Two weeks ago, I opined that the Giants need to consider adding an outfielder after their extensive, exhaustive search for a closer. The evidence presented was in the form of 2017 Steamer projections, which suggested that of all the positions the Giants can fill with what’s in the organization already, the biggest problem would be in left field.
This is basically the same post with a slightly different conclusion and path to enlightenment. It’s a holiday week and no one is reading anyway, so no regrets. But instead of looking at what the projections are for next year, let’s take a look back at what they did last year, with one very important wrinkle.
Pretend that you spent the year in Nepal, at the summit of a mountain, learning how to ignore social media. You smart creature, you. As such, this is the first information you’re getting about the 2016 Giants, and it’s a simple position-by-position ranking of the team according to Baseball-Reference’s Wins Above Average, which is like WAR, but a metric that compares players to the average starters at each position in the league instead of hypothetical replacement players.
We’ll start with the entire roster:
Giants (pitchers and hitters)
12.2, 3rd in National League, 1st in NL West
Wow, you exclaim, thinking about Nepalese sunsets instead of Game 4 of the NLDS. That’s pretty good! They must have won the division!.
Let’s just keep that sense of wonder going with the rest of the rankings:
Giants’ 2016 Wins Above Average (NL rank)
C: 1.8 (2nd)
SS: 2.5 (3rd)
SP: 8.0 (4th)
1B: 2.5 (4th)
RF: -0.1 (5th)
3B: 0.8 (7th)
RP: 1.2 (7th)
LF: -1.1 (8th)
2B: -0.8 (13th)
CF: -1.1 (14th)
Combined OF: -2.3 (12th)
Again, you have no specific memories of last season in this scenario. Just the cold numbers. And you could look at them and rationalize some of the poorer performances. What’s up with right field? Oh, Hunter Pence missed a lot of time. What happened to second base? Injuries and an unlucky season for Joe Panik.
There’s also evidence there that the Giants’ bullpen wasn’t the worst abomination in the history of professional sports. On the contrary, they were probably okay, at least when it came to allowing baserunners and runs. As long as they weren’t all in the worst possible order at all the worst times, ha ha, they were probably okay.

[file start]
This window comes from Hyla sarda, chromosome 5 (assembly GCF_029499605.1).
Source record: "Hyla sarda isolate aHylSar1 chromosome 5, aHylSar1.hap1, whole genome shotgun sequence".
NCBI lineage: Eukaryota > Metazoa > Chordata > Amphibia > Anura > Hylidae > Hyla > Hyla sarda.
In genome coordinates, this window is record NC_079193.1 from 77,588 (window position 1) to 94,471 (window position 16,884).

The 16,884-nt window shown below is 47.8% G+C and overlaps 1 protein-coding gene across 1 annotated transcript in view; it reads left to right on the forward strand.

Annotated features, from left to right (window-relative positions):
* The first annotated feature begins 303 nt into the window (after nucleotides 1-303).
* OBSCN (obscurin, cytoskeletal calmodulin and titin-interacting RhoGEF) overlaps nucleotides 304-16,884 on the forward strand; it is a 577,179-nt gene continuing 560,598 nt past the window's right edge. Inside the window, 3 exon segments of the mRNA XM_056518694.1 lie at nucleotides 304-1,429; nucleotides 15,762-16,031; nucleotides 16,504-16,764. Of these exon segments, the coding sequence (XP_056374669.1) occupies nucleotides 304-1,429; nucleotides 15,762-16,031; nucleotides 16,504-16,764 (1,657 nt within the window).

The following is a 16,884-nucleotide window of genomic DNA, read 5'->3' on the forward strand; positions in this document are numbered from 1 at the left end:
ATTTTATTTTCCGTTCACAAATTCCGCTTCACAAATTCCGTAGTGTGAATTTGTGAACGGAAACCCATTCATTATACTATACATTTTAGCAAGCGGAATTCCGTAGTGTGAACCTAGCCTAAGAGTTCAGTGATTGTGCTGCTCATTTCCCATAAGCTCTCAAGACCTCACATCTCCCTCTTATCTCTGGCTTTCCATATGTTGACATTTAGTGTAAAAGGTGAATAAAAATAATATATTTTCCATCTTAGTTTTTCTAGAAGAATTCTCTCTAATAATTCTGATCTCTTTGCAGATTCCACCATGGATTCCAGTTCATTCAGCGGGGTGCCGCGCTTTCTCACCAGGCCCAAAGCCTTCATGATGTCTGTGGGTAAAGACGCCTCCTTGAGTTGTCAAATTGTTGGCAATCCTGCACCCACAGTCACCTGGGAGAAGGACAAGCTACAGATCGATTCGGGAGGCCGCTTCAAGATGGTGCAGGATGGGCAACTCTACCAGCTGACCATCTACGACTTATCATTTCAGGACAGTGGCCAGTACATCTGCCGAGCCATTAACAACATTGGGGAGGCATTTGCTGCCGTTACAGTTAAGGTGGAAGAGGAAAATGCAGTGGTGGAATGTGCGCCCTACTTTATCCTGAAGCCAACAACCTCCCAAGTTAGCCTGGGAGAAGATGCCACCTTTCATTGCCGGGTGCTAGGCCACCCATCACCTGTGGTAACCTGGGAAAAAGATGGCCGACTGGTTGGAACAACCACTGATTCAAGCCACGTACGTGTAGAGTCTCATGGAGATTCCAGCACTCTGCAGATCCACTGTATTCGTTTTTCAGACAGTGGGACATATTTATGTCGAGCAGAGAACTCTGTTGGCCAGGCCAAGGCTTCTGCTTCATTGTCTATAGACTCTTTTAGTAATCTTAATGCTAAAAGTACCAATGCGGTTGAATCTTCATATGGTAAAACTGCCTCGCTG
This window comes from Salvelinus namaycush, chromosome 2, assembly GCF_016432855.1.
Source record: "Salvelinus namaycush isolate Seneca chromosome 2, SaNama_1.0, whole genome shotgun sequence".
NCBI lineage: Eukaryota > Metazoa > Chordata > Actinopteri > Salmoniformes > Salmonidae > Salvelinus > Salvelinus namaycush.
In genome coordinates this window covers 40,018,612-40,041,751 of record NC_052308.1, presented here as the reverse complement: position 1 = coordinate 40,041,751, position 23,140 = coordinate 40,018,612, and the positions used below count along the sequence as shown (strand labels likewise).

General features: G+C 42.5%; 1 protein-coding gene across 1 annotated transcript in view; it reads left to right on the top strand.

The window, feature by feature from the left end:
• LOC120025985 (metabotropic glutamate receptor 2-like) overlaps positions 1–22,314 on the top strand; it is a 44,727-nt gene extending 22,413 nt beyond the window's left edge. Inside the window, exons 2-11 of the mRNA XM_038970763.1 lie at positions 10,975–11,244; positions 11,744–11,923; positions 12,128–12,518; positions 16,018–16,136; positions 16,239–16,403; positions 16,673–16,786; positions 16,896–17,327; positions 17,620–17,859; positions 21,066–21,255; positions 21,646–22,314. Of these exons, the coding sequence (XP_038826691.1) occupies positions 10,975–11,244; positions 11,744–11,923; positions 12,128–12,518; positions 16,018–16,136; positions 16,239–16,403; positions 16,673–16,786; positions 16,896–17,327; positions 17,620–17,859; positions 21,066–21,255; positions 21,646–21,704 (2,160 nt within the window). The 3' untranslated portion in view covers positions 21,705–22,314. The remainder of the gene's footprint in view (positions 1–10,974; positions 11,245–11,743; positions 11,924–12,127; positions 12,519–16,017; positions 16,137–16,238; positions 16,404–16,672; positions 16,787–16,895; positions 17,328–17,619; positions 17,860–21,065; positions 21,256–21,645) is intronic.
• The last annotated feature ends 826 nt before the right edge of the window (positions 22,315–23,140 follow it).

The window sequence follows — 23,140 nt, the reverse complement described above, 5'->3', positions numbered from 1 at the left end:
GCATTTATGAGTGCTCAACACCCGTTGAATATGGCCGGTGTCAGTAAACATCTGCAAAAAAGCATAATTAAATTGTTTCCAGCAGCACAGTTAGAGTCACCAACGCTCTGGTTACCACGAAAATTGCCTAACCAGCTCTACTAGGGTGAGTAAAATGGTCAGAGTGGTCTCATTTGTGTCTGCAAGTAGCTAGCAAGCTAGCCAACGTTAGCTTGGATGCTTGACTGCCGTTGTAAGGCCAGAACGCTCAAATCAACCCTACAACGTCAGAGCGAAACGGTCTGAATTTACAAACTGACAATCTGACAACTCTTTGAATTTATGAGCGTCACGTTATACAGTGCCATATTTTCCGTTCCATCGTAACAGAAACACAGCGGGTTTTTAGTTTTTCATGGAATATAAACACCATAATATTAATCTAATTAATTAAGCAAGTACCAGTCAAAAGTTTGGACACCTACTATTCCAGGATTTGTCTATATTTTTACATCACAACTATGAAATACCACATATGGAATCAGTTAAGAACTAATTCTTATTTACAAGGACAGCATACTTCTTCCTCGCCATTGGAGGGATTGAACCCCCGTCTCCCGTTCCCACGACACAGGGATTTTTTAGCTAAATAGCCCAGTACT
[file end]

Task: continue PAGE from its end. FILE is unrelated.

Based on those rankings, though, and with an absence of anecdotal evidence, what would you say the Giants’ most pressing need was?
Now go back to those Steamer projections from a couple weeks ago. I didn’t dig through a pile of bullpen projections, but when looking at the rotation and the lineup, what was the Giants’ most pressing need?
The outfield. Specifically, left field.
We can’t just shut off our brains and forget the calamity of the 2016 Giants bullpen. It happened, and it was absolutely scarring. The Giants lost 78 games (including the postseason) last year, and a cool 10 of them came when they entered the ninth inning with a lead. That’s 12 percent. And it will mess your priorities up.
To a dispassionate observer, though, someone who didn’t have to watch Santiago Casilla trip in the winning run, someone who didn’t see the multi-headed malignancy undo everything Matt Moore did in what should have been his finest moment as a Giant, it would look like the outfield was the obvious priority. The rotation is a strength. The bullpen, to the dispassionate observer, might be something you get around to fixing. But the outfield, hoooo, now that’s something in need of repair.
It might be best for the Giants to evaluate the roster this dispassionately. It would be very easy and satisfying for them to charge into the free agent market desperate for one of the elite closers and come out with an elite closer in a gift-wrapped box. But based on a) what happened last year, and b) what could happen according to the projection systems next year, outfield just might be the biggest priority for the Giants.
In an ideal world, an elite two-way player who could move Denard Span out of center would be perfect, but that player doesn’t exist in free agency. Dexter Fowler might be close, depending on your opinion of his defense, but he doesn’t hit for a lot of power. Yoenis Cespedes has the power, but he’s not a center fielder, and he’ll cost $100 million or more. Jose Bautista is too old, clompy, and expensive. Michael Saunders hit like Johnny Cueto in the second half of the 2016 season.
There are options, though. Lots of options. So while I like to joke about the Giants ending up with Brad Ziegler and a generic outfielder, maybe that’s actually preferable to $90 million on one closer and nothing else. Maybe a single, unexciting-but-competent reliever and an outfielder would be vastly preferable to an expensive, premium closer.
I’m on Melancon Watch ‘16, too, but I’m coming around to the idea that the best way to fix the Giants might be to add an outfielder who can improve on Angel Pagan’s 2016 performance. The lesson of last year’s stats and next year projections might be a simple one: The priority of the offseason might not be an either/or thing. It’s a “both” thing.